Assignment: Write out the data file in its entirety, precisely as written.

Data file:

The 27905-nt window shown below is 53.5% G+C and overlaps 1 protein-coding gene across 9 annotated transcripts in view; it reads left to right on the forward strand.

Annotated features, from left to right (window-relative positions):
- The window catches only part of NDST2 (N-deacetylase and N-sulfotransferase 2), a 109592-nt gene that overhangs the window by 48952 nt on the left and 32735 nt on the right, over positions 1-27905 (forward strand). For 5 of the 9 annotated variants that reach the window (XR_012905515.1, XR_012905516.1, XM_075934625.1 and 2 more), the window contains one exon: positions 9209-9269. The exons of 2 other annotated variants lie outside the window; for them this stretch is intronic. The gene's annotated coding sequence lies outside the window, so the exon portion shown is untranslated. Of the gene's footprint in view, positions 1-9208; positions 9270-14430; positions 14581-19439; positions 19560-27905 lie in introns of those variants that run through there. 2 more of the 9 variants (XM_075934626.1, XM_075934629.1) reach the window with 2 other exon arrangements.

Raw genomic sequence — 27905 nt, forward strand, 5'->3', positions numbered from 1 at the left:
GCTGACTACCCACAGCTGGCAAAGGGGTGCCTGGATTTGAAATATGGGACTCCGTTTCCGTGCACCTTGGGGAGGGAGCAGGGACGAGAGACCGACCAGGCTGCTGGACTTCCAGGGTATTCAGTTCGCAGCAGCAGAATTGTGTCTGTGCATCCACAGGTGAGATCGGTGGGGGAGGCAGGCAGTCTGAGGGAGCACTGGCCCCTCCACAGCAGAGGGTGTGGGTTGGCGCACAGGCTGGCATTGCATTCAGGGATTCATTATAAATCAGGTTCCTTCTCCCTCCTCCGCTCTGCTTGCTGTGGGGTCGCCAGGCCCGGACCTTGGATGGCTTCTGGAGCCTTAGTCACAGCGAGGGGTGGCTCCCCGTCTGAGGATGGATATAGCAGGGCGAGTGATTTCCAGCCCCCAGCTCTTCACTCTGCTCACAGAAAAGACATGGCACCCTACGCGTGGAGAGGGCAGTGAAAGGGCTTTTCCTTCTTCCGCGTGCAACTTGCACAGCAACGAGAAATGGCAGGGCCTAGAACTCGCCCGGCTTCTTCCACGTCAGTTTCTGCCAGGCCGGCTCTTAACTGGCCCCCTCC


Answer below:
The 27905-nt window shown below is 53.5% G+C and overlaps 1 protein-coding gene across 9 annotated transcripts in view; it reads left to right on the forward strand.

Annotated features, from left to right (window-relative positions):
- The window catches only part of NDST2 (N-deacetylase and N-sulfotransferase 2), a 109592-nt gene that overhangs the window by 48952 nt on the left and 32735 nt on the right, over positions 1-27905 (forward strand). For 5 of the 9 annotated variants that reach the window (XR_012905515.1, XR_012905516.1, XM_075934625.1 and 2 more), the window contains one exon: positions 9209-9269. The exons of 2 other annotated variants lie outside the window; for them this stretch is intronic. The gene's annotated coding sequence lies outside the window, so the exon portion shown is untranslated. Of the gene's footprint in view, positions 1-9208; positions 9270-14430; positions 14581-19439; positions 19560-27905 lie in introns of those variants that run through there. 2 more of the 9 variants (XM_075934626.1, XM_075934629.1) reach the window with 2 other exon arrangements.

Raw genomic sequence — 27905 nt, forward strand, 5'->3', positions numbered from 1 at the left:
GCTGACTACCCACAGCTGGCAAAGGGGTGCCTGGATTTGAAATATGGGACTCCGTTTCCGTGCACCTTGGGGAGGGAGCAGGGACGAGAGACCGACCAGGCTGCTGGACTTCCAGGGTATTCAGTTCGCAGCAGCAGAATTGTGTCTGTGCATCCACAGGTGAGATCGGTGGGGGAGGCAGGCAGTCTGAGGGAGCACTGGCCCCTCCACAGCAGAGGGTGTGGGTTGGCGCACAGGCTGGCATTGCATTCAGGGATTCATTATAAATCAGGTTCCTTCTCCCTCCTCCGCTCTGCTTGCTGTGGGGTCGCCAGGCCCGGACCTTGGATGGCTTCTGGAGCCTTAGTCACAGCGAGGGGTGGCTCCCCGTCTGAGGATGGATATAGCAGGGCGAGTGATTTCCAGCCCCCAGCTCTTCACTCTGCTCACAGAAAAGACATGGCACCCTACGCGTGGAGAGGGCAGTGAAAGGGCTTTTCCTTCTTCCGCGTGCAACTTGCACAGCAACGAGAAATGGCAGGGCCTAGAACTCGCCCGGCTTCTTCCACGTCAGTTTCTGCCAGGCCGGCTCTTAACTGGCCCCCTCC